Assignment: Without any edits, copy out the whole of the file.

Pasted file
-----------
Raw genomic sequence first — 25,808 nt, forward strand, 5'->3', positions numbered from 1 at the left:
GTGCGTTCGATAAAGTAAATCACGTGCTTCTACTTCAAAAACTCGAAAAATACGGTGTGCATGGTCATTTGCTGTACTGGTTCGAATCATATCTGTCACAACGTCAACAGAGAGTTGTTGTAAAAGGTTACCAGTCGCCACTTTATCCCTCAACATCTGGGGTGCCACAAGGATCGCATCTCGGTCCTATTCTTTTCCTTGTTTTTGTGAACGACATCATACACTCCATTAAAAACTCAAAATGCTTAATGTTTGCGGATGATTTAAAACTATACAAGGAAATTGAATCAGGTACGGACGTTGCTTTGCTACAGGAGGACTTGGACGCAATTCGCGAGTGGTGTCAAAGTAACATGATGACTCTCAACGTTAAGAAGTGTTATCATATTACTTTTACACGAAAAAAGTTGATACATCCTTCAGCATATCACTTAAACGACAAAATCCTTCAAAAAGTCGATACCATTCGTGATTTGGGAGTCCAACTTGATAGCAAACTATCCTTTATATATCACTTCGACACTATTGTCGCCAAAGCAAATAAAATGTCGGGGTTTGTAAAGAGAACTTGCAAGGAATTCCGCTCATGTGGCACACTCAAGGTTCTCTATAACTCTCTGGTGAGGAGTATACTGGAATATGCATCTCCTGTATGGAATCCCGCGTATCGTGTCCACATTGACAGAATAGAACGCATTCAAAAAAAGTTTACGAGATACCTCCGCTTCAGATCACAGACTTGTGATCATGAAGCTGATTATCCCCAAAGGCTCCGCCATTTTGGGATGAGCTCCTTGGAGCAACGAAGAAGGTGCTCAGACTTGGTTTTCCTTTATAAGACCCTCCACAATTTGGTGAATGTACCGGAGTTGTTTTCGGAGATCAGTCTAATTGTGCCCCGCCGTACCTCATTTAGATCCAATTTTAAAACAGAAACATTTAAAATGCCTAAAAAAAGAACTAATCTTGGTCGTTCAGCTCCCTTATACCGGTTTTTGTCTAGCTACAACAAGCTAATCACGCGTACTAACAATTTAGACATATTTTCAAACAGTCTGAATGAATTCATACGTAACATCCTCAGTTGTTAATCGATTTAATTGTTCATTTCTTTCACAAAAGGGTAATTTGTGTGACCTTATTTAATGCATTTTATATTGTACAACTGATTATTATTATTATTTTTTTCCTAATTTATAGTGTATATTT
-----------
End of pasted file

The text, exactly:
Raw genomic sequence first — 25,808 nt, forward strand, 5'->3', positions numbered from 1 at the left:
GTGCGTTCGATAAAGTAAATCACGTGCTTCTACTTCAAAAACTCGAAAAATACGGTGTGCATGGTCATTTGCTGTACTGGTTCGAATCATATCTGTCACAACGTCAACAGAGAGTTGTTGTAAAAGGTTACCAGTCGCCACTTTATCCCTCAACATCTGGGGTGCCACAAGGATCGCATCTCGGTCCTATTCTTTTCCTTGTTTTTGTGAACGACATCATACACTCCATTAAAAACTCAAAATGCTTAATGTTTGCGGATGATTTAAAACTATACAAGGAAATTGAATCAGGTACGGACGTTGCTTTGCTACAGGAGGACTTGGACGCAATTCGCGAGTGGTGTCAAAGTAACATGATGACTCTCAACGTTAAGAAGTGTTATCATATTACTTTTACACGAAAAAAGTTGATACATCCTTCAGCATATCACTTAAACGACAAAATCCTTCAAAAAGTCGATACCATTCGTGATTTGGGAGTCCAACTTGATAGCAAACTATCCTTTATATATCACTTCGACACTATTGTCGCCAAAGCAAATAAAATGTCGGGGTTTGTAAAGAGAACTTGCAAGGAATTCCGCTCATGTGGCACACTCAAGGTTCTCTATAACTCTCTGGTGAGGAGTATACTGGAATATGCATCTCCTGTATGGAATCCCGCGTATCGTGTCCACATTGACAGAATAGAACGCATTCAAAAAAAGTTTACGAGATACCTCCGCTTCAGATCACAGACTTGTGATCATGAAGCTGATTATCCCCAAAGGCTCCGCCATTTTGGGATGAGCTCCTTGGAGCAACGAAGAAGGTGCTCAGACTTGGTTTTCCTTTATAAGACCCTCCACAATTTGGTGAATGTACCGGAGTTGTTTTCGGAGATCAGTCTAATTGTGCCCCGCCGTACCTCATTTAGATCCAATTTTAAAACAGAAACATTTAAAATGCCTAAAAAAAGAACTAATCTTGGTCGTTCAGCTCCCTTATACCGGTTTTTGTCTAGCTACAACAAGCTAATCACGCGTACTAACAATTTAGACATATTTTCAAACAGTCTGAATGAATTCATACGTAACATCCTCAGTTGTTAATCGATTTAATTGTTCATTTCTTTCACAAAAGGGTAATTTGTGTGACCTTATTTAATGCATTTTATATTGTACAACTGATTATTATTATTATTTTTTTCCTAATTTATAGTGTATATTT